The use of a power of attorney required the management of his lender, Credit Union Mortgage Association (CUMA) in Virginia, which made the loan, to sign off on this special exception. The rules for exceptions would’ve required Diaz-Balart provide a written reason his wife could not attend the closing in person, which CUMA sources confirmed to me by phone.
It is a federal crime to materially misrepresent facts or otherwise falsify a mortgage application.
Falsely claiming a condo or house as a primary residence can be a felony.
“Occupancy fraud” is aggressively enforced by lenders and banking regulators because the risk of the loan not being paid back is much higher on properties that are not owner-occupied. This was a major factor in the 2008 mortgage crisis that sank the economy.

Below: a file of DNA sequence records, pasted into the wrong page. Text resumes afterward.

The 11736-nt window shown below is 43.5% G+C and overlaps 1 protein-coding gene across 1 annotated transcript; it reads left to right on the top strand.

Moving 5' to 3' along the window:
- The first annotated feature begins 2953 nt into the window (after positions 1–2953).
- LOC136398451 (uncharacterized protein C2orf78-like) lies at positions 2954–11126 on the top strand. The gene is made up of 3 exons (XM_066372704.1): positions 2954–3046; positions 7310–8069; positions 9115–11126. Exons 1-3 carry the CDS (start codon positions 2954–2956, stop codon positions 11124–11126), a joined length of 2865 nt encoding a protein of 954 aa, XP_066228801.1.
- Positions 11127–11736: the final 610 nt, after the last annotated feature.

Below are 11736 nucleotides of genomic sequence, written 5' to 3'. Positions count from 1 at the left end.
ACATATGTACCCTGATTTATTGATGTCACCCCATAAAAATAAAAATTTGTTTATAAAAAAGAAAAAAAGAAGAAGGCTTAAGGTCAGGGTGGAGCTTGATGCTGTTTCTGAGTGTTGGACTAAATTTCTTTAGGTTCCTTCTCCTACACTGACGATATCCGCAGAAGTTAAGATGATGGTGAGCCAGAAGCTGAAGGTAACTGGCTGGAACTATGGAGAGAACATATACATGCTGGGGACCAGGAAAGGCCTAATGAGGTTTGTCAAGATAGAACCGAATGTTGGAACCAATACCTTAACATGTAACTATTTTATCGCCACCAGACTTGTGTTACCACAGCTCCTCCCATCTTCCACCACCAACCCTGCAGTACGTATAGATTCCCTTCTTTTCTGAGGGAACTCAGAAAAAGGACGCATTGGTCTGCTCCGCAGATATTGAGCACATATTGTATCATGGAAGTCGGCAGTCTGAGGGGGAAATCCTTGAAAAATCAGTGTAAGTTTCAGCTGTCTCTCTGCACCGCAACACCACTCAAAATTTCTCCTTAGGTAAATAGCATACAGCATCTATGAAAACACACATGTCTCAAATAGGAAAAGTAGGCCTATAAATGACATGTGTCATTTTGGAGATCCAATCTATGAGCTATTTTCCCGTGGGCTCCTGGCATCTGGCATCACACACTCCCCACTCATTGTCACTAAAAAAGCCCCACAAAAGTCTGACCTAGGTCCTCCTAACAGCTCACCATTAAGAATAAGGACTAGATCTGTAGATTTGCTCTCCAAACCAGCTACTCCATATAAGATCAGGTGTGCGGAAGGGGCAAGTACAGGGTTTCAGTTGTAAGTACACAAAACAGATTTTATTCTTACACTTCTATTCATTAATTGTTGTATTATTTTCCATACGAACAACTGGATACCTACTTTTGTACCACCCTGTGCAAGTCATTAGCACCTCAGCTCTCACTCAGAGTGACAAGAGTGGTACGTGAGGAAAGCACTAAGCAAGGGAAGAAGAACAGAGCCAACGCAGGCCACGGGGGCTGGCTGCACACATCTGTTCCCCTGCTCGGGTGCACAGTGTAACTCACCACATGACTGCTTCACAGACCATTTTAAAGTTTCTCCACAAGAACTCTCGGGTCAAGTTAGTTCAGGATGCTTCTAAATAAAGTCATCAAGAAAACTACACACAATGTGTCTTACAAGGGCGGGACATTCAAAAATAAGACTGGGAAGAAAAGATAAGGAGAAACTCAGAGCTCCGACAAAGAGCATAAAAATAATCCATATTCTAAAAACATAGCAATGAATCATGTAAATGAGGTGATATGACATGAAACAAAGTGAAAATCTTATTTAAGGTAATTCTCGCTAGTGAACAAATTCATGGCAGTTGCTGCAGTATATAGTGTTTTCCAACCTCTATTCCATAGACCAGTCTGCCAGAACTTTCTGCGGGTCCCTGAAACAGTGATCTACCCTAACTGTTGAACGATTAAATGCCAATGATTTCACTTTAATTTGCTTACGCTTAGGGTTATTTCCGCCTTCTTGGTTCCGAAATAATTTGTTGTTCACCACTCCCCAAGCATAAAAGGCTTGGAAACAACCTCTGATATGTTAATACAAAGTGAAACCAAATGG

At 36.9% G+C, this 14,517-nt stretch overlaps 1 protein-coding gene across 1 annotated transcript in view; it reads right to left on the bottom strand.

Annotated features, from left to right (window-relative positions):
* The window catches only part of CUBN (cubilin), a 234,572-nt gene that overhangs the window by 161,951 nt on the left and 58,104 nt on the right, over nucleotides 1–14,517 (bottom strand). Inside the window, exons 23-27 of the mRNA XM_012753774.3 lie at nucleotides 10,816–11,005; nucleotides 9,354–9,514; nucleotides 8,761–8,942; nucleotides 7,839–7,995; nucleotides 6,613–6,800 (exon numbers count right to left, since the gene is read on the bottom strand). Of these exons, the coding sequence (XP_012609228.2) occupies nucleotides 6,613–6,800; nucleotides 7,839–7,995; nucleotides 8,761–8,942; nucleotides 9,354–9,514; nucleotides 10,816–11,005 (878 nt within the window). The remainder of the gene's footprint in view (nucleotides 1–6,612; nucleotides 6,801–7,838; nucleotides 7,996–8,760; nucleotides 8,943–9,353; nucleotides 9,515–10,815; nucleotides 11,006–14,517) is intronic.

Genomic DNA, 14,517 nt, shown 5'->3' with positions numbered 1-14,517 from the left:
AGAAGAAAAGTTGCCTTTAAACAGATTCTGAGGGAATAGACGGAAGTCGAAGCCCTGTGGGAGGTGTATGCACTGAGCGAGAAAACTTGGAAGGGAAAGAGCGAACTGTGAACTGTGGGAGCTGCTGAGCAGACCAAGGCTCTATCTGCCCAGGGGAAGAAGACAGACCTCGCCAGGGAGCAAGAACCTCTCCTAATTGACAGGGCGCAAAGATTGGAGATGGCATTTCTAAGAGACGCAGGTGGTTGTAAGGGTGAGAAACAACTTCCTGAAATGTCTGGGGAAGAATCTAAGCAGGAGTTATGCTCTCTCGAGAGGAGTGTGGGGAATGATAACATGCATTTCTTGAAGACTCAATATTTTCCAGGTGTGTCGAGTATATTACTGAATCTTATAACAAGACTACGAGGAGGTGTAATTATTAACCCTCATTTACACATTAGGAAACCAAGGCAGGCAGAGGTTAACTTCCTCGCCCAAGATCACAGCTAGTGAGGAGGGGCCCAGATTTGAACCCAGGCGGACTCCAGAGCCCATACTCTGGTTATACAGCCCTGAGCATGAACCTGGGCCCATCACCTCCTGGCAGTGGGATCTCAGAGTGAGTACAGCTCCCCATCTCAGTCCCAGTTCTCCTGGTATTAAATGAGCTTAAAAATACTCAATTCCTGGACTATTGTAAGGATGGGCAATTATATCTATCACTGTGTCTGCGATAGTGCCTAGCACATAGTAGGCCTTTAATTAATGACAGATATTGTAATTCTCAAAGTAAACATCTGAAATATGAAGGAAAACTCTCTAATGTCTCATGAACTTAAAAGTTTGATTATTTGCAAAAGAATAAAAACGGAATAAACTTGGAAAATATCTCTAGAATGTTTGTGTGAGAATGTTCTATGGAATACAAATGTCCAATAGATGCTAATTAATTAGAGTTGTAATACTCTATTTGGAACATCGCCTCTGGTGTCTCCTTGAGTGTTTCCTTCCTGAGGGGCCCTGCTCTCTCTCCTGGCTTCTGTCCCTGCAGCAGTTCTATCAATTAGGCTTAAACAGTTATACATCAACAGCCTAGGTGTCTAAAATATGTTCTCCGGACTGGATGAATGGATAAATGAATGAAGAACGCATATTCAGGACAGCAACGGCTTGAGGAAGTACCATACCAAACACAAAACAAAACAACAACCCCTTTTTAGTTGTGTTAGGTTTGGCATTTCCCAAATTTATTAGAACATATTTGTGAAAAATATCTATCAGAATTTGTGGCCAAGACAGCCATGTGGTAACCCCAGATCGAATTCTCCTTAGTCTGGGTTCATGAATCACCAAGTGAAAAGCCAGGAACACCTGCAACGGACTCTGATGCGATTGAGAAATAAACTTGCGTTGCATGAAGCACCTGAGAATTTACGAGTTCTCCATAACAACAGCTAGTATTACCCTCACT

Diaz-Balart’s multiple primary residence representations are similar on their face to a recent case that set off a media scrum over a former Democratic technical staffer to Congresswoman Debbie Wasserman-Shultz in Florida’s District 23. In June, Trump tweeted false conspiracy theories about her situation.
In July, Imran Awan was facing 30 years on federal bank fraud charges after the FBI caught him falsifying his primary residence declaration to the Congressional Credit Union to obtain a “HELOC” a Home Equity Line of Credit, a type of second mortgage on a rental property. He cut a deal with prosecutors admitting only to making false statements on a credit application in exchange for his wife’s dismissal from the case.
“The Government has uncovered no evidence that your client violated federal law,” says the plea deal according to CNN, “with respect to the House computer system.”